What's that over Paris? Cirrus. Typically, cirrus clouds appear white or gray when reflecting sunlight, can appear dark at sunset (or sunrise) against a better lit sky. Cirrus are among the highest types of clouds and are usually thin enough to see stars through. Cirrus clouds may form from moisture released above storm clouds and so may herald the arrival of a significant change in weather. Conversely, cirrus clouds have also been seen on Mars, Jupiter, Saturn, Titan, Uranus, and Neptune. The featured image was taken two days ago from a window in District 15, Paris, France, Earth. The brightly lit object on the lower right is, of course, the Eiffel Tower. via NASA http://ift.tt/28TrH7T
среда, 22 июня 2016 г.
In the center of this serene stellar swirl is likely a harrowing black-hole beast. The surrounding swirl sweeps around billions of stars which are highlighted by the brightest and bluest. The breadth and beauty of the display give the swirl the designation of a grand design spiral galaxy. The central beast shows evidence that it is a supermassive black hole about 10 million times the mass of our Sun. This ferocious creature devours stars and gas and is surrounded by a spinning moat of hot plasma that emits blasts of X-rays. The central violent activity gives it the designation of a Seyfert galaxy. Together, this beauty and beast are cataloged as NGC 6814 and have been appearing together toward the constellation of the Eagle (Aquila) for roughly the past billion years. via NASA http://ift.tt/28QSdzN
вторник, 21 июня 2016 г.
Today the Sun reaches its northernmost point in planet Earth's sky. Called a solstice, the date traditionally marks a change of seasons -- from spring to summer in Earth's Northern Hemisphere and from fall to winter in Earth's Southern Hemisphere. The featured image was taken during the week of the 2008 summer solstice at Stonehenge in United Kingdom, and captures a picturesque sunrise involving fog, trees, clouds, stones placed about 4,500 years ago, and a 4.5 billion year old large glowing orb. Even given the precession of the Earth's rotational axis over the millennia, the Sun continues to rise over Stonehenge in an astronomically significant way. via NASA http://ift.tt/28IPzxT
понедельник, 20 июня 2016 г.
What's older than these ancient trees? Nobody you know -- but almost everything in the background of this picture. The trees are impressively old -- each part of the Ancient Bristlecone Pine Forest located in eastern California, USA. There, many of the oldest trees known are located, some dating as far back as about 5,000 years. Seemingly attached to tree branches, but actually much farther in the distance, are the bright orbs of Saturn (left) and Mars. These planets formed along with the Earth and the early Solar System much earlier -- about 4.5 billion years ago. Swooping down diagonally from the upper left is the oldest structure pictured: the central band of our Milky Way Galaxy -- dating back around 9 billion years. The featured image was built from several exposures all taken from the same location -- but only a few weeks ago. via NASA http://ift.tt/1W73QWu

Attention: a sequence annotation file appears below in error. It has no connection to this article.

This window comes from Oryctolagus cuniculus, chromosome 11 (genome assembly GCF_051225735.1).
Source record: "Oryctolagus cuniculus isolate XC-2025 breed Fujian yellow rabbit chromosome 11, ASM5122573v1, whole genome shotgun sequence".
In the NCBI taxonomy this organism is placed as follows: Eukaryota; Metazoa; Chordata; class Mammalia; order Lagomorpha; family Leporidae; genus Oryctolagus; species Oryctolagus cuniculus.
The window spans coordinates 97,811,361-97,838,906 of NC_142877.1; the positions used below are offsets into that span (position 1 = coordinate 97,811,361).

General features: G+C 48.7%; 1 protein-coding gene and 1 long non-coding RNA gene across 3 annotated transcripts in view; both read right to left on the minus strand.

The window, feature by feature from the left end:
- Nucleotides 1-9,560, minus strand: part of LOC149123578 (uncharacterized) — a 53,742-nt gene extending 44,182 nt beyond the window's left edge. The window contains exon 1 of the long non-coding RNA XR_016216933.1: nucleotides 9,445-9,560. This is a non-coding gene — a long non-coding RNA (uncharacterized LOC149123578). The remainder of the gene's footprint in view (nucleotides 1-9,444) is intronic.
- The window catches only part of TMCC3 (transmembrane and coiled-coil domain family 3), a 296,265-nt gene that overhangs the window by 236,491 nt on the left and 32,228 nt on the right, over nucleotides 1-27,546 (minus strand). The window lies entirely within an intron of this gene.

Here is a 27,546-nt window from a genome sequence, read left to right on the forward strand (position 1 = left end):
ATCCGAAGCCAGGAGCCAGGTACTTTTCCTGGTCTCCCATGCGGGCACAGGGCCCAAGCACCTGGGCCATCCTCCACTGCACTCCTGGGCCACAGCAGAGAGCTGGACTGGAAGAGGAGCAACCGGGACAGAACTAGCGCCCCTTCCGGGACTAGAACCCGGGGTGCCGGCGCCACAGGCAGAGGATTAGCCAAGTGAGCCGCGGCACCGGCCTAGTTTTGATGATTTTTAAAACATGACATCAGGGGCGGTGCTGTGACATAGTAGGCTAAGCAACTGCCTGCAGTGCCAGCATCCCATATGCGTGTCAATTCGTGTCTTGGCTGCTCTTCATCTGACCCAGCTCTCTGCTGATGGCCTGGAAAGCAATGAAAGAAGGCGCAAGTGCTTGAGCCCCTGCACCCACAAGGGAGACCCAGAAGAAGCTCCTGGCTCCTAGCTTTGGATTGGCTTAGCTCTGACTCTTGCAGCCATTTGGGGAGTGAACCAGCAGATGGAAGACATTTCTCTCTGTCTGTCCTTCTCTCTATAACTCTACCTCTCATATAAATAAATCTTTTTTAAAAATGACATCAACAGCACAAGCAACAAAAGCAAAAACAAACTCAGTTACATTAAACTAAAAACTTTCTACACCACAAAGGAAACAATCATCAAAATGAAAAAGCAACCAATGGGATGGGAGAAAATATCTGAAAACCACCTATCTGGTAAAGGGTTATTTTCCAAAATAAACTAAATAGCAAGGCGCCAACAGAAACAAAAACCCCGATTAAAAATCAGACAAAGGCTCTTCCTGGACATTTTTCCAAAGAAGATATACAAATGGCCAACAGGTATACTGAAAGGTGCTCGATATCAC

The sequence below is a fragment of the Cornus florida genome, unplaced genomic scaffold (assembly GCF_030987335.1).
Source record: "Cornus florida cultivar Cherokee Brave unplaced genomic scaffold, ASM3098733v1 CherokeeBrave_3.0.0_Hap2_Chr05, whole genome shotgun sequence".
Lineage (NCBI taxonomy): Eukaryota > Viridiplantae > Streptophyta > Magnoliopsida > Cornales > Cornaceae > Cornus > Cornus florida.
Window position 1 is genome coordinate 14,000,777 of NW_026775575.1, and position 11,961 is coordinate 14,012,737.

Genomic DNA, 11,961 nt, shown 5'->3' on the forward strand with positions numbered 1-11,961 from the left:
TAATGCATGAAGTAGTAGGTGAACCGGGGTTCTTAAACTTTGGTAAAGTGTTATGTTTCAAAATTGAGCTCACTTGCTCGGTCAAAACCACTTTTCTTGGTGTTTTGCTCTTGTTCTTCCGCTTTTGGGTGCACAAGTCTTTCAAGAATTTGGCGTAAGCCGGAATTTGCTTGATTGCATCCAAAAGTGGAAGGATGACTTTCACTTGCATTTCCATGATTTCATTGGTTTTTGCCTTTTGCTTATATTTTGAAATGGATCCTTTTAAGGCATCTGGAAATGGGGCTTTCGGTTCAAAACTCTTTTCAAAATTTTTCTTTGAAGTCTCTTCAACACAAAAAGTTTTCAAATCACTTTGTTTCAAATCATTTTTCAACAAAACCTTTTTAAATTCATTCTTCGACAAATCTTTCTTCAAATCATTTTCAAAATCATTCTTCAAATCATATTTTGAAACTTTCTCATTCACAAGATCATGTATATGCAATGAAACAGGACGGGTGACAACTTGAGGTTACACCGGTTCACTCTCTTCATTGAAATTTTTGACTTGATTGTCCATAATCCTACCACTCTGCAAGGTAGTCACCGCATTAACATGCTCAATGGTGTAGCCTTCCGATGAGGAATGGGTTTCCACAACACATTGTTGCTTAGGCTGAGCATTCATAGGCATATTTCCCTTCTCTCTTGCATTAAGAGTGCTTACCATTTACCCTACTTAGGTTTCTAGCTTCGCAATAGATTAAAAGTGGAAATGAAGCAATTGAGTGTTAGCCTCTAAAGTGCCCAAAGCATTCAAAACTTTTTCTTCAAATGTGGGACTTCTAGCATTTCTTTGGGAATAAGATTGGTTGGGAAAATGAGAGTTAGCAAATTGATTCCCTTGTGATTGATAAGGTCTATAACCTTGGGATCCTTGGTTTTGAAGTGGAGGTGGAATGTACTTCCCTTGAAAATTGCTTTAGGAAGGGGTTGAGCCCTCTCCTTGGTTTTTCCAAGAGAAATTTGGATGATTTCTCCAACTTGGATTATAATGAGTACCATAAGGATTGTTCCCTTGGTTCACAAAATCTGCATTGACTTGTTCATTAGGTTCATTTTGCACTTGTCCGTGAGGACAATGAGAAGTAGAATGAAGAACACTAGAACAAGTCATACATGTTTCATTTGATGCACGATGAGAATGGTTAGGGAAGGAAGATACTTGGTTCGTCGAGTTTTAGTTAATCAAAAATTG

воскресенье, 19 июня 2016 г.
Pluto's pitted plains meet rugged highlands in this stunning view. On the left lies a southeastern extent of the bright region still informally known as Sputnik Planum. At right the edge of a dark region, informally Krun Macula, rises some 2.5 kilometers above the icy plains. Along the boundary, connected clusters of large pits form deep valleys, some over 40 kilometers long with shadowy floors. Nitrogen ice is likely responsible for the more reflective plains. The dark red color of the highlands is thought to be from complex compounds called tholins, a product of ultraviolet light induced chemical reactions with methane in Pluto's atmosphere. The enhanced color image includes portions of the highest and second highest resolution image data from the New Horizons July 2015 flyby of the distant world. via NASA http://ift.tt/1Qda7Pj
суббота, 18 июня 2016 г.
Now approaching our fair planet this Comet PanSTARRS (C/2013 X1) will come closest on June 21-22, a mere 5.3 light-minutes away. By then its appearance low in northern hemisphere predawn skies (high in the south), will be affected by the light of a nearly Full Moon, though. Still the comet's pretty green coma is about the apparent size of the Full Moon in this telescopic portrait, captured on June 12 from the southern hemisphere's Siding Spring Observatory. The deep image also follows a broad, whitish dust tail up and toward the left in the frame, sweeping away from the Sun and trailing behind the comet's orbit. Buffeted by the solar wind, a fainter, narrow ion tail extends horizontally toward the right. On the left edge, the brightest star is bluish Iota Piscis Austrini. Shining at about fourth magnitude, that star is visible to the unaided eye in the constellation of the Southern Fish. via NASA http://ift.tt/1UDp8G4
пятница, 17 июня 2016 г.
The Aurora Borealis or northern lights are familiar visitors to night skies above the village of Reine in the Lofoten Islands, Norway, planet Earth. In this scene, captured from a mountaintop camp site, the auroral curtains do seem to create an eerie tension with the coastal lights though. A modern perspective on the world at night, the stunning image was chosen as the over all winner in The World at Night's 2016 International Earth and Sky Photo Contest. Selections were made from over 900 entries highlighting the beauty of the night sky and its battle with light pollution. via NASA http://ift.tt/1Ytwilx